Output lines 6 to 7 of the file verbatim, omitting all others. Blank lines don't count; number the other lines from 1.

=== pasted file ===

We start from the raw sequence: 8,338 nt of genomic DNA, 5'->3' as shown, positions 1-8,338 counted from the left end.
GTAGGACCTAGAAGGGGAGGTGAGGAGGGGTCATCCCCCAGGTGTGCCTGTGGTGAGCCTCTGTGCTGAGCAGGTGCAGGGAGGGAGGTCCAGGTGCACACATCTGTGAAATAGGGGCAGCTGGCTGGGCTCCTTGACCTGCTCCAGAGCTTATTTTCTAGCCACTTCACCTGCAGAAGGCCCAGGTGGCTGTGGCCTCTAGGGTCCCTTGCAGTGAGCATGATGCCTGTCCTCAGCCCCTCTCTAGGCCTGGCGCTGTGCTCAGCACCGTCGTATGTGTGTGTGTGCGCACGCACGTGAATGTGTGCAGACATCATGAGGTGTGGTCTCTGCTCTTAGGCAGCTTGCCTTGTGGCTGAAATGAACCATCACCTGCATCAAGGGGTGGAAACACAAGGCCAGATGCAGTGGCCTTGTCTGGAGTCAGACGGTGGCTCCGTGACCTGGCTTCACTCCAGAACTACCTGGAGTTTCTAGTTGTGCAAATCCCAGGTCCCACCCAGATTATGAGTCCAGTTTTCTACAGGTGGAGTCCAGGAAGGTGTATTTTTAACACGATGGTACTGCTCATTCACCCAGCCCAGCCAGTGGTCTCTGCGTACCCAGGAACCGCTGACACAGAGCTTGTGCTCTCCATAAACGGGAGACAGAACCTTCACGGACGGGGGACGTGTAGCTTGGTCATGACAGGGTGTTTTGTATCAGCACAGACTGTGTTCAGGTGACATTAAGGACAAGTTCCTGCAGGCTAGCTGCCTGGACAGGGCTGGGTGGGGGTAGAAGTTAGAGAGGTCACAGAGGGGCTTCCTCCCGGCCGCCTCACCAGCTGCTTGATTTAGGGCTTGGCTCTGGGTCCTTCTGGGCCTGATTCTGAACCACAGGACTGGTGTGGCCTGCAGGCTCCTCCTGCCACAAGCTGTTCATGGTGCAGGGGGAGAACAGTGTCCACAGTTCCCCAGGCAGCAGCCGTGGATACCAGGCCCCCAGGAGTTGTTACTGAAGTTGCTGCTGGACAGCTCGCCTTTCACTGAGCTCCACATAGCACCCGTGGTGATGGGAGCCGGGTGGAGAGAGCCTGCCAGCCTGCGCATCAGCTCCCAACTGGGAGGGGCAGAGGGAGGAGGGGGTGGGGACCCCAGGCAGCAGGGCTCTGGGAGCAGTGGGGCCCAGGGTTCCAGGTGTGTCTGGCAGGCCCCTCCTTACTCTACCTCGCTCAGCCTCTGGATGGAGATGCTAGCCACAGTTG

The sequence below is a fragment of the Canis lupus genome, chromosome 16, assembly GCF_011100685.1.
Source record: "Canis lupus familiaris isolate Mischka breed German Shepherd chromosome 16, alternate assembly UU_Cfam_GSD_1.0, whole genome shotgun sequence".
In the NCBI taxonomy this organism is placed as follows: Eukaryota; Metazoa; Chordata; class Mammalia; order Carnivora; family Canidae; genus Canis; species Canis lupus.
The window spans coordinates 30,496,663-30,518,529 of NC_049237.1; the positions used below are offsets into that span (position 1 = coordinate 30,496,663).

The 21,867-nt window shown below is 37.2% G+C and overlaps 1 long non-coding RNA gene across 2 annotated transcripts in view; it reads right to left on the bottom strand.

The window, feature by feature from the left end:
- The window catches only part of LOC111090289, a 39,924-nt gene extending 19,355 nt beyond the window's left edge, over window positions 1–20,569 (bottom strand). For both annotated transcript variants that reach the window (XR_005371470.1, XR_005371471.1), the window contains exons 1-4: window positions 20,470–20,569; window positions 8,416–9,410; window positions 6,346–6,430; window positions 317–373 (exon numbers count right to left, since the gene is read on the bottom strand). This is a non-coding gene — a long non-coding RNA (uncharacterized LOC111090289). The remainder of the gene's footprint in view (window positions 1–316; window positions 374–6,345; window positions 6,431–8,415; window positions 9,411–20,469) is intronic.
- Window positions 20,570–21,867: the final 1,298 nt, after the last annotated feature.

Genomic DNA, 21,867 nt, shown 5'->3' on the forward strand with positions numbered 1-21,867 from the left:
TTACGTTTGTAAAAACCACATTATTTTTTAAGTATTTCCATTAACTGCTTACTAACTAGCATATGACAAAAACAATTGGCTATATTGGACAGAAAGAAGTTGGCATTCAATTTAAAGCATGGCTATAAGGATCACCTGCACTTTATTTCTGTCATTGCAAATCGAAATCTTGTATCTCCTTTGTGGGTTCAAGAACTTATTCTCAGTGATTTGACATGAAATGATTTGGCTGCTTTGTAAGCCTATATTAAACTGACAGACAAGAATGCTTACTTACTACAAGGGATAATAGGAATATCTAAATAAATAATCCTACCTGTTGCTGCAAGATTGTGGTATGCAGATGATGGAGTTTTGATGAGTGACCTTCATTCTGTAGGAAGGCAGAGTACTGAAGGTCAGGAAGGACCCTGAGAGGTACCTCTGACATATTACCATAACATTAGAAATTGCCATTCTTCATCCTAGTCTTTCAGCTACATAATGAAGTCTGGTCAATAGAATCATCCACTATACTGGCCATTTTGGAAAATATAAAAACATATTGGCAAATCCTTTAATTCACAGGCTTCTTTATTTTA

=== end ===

The window spans coordinates 30,496,663-30,518,529 of NC_049237.1; the positions used below are offsets into that span (position 1 = coordinate 30,496,663).

The 21,867-nt window shown below is 37.2% G+C and overlaps 1 long non-coding RNA gene across 2 annotated transcripts in view; it reads right to left on the bottom strand.